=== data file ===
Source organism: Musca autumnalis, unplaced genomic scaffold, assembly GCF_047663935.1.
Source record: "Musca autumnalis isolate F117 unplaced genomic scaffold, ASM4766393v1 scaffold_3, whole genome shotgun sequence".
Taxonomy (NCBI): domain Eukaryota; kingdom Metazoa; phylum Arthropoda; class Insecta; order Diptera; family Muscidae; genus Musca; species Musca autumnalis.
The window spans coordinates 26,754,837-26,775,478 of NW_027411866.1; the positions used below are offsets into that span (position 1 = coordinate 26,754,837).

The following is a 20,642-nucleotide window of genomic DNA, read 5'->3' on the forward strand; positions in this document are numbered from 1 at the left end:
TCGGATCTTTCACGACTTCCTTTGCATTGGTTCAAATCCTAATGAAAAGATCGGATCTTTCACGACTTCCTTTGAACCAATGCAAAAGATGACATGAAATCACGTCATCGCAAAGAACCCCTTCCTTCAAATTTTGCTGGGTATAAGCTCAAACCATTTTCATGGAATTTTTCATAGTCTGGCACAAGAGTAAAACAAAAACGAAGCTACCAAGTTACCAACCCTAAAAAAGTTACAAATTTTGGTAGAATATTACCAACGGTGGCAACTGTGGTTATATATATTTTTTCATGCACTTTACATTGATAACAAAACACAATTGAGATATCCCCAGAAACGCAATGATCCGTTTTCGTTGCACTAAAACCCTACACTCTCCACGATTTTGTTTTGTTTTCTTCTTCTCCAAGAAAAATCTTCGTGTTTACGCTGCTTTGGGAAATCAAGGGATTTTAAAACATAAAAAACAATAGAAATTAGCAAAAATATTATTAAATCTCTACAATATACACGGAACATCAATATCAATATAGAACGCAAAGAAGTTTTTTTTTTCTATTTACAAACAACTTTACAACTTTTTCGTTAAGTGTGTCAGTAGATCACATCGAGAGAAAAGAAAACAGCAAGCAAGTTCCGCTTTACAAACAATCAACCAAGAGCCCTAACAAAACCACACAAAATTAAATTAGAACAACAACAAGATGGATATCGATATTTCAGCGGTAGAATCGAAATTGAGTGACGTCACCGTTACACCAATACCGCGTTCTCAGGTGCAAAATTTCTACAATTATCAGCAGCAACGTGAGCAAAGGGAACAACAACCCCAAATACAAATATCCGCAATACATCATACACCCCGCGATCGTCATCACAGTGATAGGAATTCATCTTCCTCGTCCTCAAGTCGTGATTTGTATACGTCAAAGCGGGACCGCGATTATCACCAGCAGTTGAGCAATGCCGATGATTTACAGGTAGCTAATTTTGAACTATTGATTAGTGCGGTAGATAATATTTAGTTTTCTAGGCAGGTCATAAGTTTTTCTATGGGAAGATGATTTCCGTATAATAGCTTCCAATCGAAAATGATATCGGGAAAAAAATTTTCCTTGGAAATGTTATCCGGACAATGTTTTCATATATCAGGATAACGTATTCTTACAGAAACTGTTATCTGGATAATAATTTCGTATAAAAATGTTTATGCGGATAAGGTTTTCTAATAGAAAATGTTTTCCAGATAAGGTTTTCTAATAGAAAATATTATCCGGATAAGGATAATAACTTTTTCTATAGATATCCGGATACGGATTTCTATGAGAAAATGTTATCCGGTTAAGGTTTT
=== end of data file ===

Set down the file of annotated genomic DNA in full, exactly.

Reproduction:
Source organism: Musca autumnalis, unplaced genomic scaffold, assembly GCF_047663935.1.
Source record: "Musca autumnalis isolate F117 unplaced genomic scaffold, ASM4766393v1 scaffold_3, whole genome shotgun sequence".
Taxonomy (NCBI): domain Eukaryota; kingdom Metazoa; phylum Arthropoda; class Insecta; order Diptera; family Muscidae; genus Musca; species Musca autumnalis.
The window spans coordinates 26,754,837-26,775,478 of NW_027411866.1; the positions used below are offsets into that span (position 1 = coordinate 26,754,837).

The following is a 20,642-nucleotide window of genomic DNA, read 5'->3' on the forward strand; positions in this document are numbered from 1 at the left end:
TCGGATCTTTCACGACTTCCTTTGCATTGGTTCAAATCCTAATGAAAAGATCGGATCTTTCACGACTTCCTTTGAACCAATGCAAAAGATGACATGAAATCACGTCATCGCAAAGAACCCCTTCCTTCAAATTTTGCTGGGTATAAGCTCAAACCATTTTCATGGAATTTTTCATAGTCTGGCACAAGAGTAAAACAAAAACGAAGCTACCAAGTTACCAACCCTAAAAAAGTTACAAATTTTGGTAGAATATTACCAACGGTGGCAACTGTGGTTATATATATTTTTTCATGCACTTTACATTGATAACAAAACACAATTGAGATATCCCCAGAAACGCAATGATCCGTTTTCGTTGCACTAAAACCCTACACTCTCCACGATTTTGTTTTGTTTTCTTCTTCTCCAAGAAAAATCTTCGTGTTTACGCTGCTTTGGGAAATCAAGGGATTTTAAAACATAAAAAACAATAGAAATTAGCAAAAATATTATTAAATCTCTACAATATACACGGAACATCAATATCAATATAGAACGCAAAGAAGTTTTTTTTTTCTATTTACAAACAACTTTACAACTTTTTCGTTAAGTGTGTCAGTAGATCACATCGAGAGAAAAGAAAACAGCAAGCAAGTTCCGCTTTACAAACAATCAACCAAGAGCCCTAACAAAACCACACAAAATTAAATTAGAACAACAACAAGATGGATATCGATATTTCAGCGGTAGAATCGAAATTGAGTGACGTCACCGTTACACCAATACCGCGTTCTCAGGTGCAAAATTTCTACAATTATCAGCAGCAACGTGAGCAAAGGGAACAACAACCCCAAATACAAATATCCGCAATACATCATACACCCCGCGATCGTCATCACAGTGATAGGAATTCATCTTCCTCGTCCTCAAGTCGTGATTTGTATACGTCAAAGCGGGACCGCGATTATCACCAGCAGTTGAGCAATGCCGATGATTTACAGGTAGCTAATTTTGAACTATTGATTAGTGCGGTAGATAATATTTAGTTTTCTAGGCAGGTCATAAGTTTTTCTATGGGAAGATGATTTCCGTATAATAGCTTCCAATCGAAAATGATATCGGGAAAAAAATTTTCCTTGGAAATGTTATCCGGACAATGTTTTCATATATCAGGATAACGTATTCTTACAGAAACTGTTATCTGGATAATAATTTCGTATAAAAATGTTTATGCGGATAAGGTTTTCTAATAGAAAATGTTTTCCAGATAAGGTTTTCTAATAGAAAATATTATCCGGATAAGGATAATAACTTTTTCTATAGATATCCGGATACGGATTTCTATGAGAAAATGTTATCCGGTTAAGGTTTT